DON'T RUSH ME: National Review's Kathryn Lopez made the following remark before my spring break: "I do wish Sullivan would save time and come out for Kerry now. In just a matter of time he will come up with the rationalizations, but it's taking him painfully long to get on with it. I'm betting all Kerry will have to do is say that he's against terrorism." I'm mystified by this remark. It has always seemed to me that a political writer is not necessarily partisan. Some of us are actually trying to figure out who's the better candidate for the next four years and haven't made our minds up already. This time in the last election cycle, I was for McCain before I was for Gore. It took till the fall for me to realize where Gore was headed and narrowly opted for W. And one of the unique joys of a blog like this is that a writer can actually think out loud in real time together with the readers. Is that a crime? Am I supposed to stop thinking at all? Now, no one need wonder for more than a few nano-seconds whom National Review will endorse this fall. That's fine. But it's equally fine for others to take a more independent approach. There's a difference between "rationalizations" and "reasons."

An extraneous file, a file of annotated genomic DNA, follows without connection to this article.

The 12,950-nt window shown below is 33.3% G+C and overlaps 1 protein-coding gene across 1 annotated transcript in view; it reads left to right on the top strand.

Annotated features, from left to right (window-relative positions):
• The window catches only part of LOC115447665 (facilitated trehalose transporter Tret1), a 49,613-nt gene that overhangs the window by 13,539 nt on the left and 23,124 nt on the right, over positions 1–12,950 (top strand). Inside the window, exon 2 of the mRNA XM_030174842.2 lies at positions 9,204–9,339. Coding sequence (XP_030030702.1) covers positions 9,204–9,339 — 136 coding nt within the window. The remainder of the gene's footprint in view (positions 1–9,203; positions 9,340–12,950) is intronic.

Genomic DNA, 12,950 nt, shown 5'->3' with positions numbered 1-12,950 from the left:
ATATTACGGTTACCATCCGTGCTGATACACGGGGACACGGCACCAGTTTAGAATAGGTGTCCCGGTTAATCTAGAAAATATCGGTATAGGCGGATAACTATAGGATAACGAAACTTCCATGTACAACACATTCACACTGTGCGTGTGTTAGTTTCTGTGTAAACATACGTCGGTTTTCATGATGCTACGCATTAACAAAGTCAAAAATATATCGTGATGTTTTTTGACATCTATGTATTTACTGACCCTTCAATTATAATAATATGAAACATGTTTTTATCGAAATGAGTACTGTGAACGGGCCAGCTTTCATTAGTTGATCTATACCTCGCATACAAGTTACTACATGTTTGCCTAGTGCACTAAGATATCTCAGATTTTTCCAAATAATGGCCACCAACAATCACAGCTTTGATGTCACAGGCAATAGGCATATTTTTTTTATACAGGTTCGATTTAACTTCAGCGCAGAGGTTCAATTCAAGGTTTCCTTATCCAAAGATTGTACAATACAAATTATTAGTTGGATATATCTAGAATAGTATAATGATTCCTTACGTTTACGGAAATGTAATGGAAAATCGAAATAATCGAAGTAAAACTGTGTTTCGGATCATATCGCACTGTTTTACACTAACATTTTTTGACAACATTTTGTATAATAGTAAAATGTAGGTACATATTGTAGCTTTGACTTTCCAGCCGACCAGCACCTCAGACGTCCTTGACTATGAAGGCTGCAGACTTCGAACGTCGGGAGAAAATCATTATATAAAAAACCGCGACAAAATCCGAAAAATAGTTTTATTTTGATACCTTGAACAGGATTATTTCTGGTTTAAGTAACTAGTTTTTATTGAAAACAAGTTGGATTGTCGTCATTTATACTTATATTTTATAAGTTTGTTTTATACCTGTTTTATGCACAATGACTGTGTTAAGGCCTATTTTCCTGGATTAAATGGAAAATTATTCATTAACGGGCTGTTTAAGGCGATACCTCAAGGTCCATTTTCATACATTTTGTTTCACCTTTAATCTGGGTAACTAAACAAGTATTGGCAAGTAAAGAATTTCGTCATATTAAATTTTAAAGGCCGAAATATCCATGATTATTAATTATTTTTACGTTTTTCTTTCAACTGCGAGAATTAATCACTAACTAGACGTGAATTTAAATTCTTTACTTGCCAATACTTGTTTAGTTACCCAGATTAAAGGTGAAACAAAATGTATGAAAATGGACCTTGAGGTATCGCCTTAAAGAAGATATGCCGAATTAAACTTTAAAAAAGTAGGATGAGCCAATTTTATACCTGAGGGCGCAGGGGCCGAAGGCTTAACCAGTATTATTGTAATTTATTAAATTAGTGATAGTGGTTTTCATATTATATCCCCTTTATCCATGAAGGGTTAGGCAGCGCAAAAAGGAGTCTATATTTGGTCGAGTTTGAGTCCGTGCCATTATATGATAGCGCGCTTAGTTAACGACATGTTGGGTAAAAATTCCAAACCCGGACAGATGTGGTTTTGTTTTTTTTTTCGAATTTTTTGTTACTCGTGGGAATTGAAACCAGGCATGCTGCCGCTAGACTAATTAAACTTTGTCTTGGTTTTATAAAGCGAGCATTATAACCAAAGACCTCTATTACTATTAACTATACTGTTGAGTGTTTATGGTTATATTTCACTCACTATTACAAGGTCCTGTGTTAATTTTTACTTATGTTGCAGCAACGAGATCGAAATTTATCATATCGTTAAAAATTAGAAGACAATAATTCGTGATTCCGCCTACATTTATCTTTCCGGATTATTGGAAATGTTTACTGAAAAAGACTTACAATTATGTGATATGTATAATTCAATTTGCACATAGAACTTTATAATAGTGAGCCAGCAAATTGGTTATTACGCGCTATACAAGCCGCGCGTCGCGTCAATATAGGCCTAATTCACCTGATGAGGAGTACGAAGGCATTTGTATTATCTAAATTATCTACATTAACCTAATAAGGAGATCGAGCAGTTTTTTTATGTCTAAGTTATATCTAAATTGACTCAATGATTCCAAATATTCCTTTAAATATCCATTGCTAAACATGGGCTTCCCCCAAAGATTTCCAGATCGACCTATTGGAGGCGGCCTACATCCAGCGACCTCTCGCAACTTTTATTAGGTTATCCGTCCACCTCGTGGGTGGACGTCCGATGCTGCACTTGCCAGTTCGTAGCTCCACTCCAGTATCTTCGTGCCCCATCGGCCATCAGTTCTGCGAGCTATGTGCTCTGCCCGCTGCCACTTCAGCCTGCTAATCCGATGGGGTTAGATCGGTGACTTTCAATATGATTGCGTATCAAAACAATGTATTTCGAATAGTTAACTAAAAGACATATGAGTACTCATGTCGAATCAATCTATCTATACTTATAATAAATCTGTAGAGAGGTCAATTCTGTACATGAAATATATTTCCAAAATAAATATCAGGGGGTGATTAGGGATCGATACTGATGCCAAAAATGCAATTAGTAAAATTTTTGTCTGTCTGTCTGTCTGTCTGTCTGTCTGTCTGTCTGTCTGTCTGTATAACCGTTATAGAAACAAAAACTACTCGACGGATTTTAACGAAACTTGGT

I think that's all fine, if a bit haughty. But, Andrew, whatever happened to the benefits of "thinking out loud"?
Posted at 08:51 PM
(Excerpt) Read more at nationalreview.com ...
boy you're fast! I re-edited and reposted immediately when I realized I'd copied the whole 'the corner' file!
My post to you has disappeared.
I got it as a mail to me, but I'd already contacted the admin to delete the entire post.
So Sullivan demonstrates once again -- for the umpteenth time -- that he is a one issue writer. The issue of gay rights controls all his positions. His manifestly powerful mind makes it easy for him to speak intelligently on all manner of topics, from fiscal policy to the philosophy of Michael Oakeshott. But all of that is just parlor talk for Sullivan, the stuff of lively verbal jousting. When the rubber meets the road only one issue counts, and behind it War and Peace take a distant second place, and in fealty to it ginned up charges of "torture" may be used to attack its enemies.
I concur. I've been thinking that for a while. Andrew's obsession with his sexuality overrides everything else - his religion, his politics, his economics. There is nothing he won't eventually sacrifice in order to enwrap his own sexual fetishes with a cloak of nobility.
What it comes down to is the homosexuals are not on our side, no matter what they say or believe about economics or family or foreign policy. The primary goal is to make America a homosexual country that tolerates some heterosexual attitudes- barely.
my comments here may be of interest.
I was answering you over on the other thread when it got pulled. Thought this over here may be of interest to you anyway.
I am interested though in what happened with trixie.
I gave her a hard time for coming to FR trolling for followers.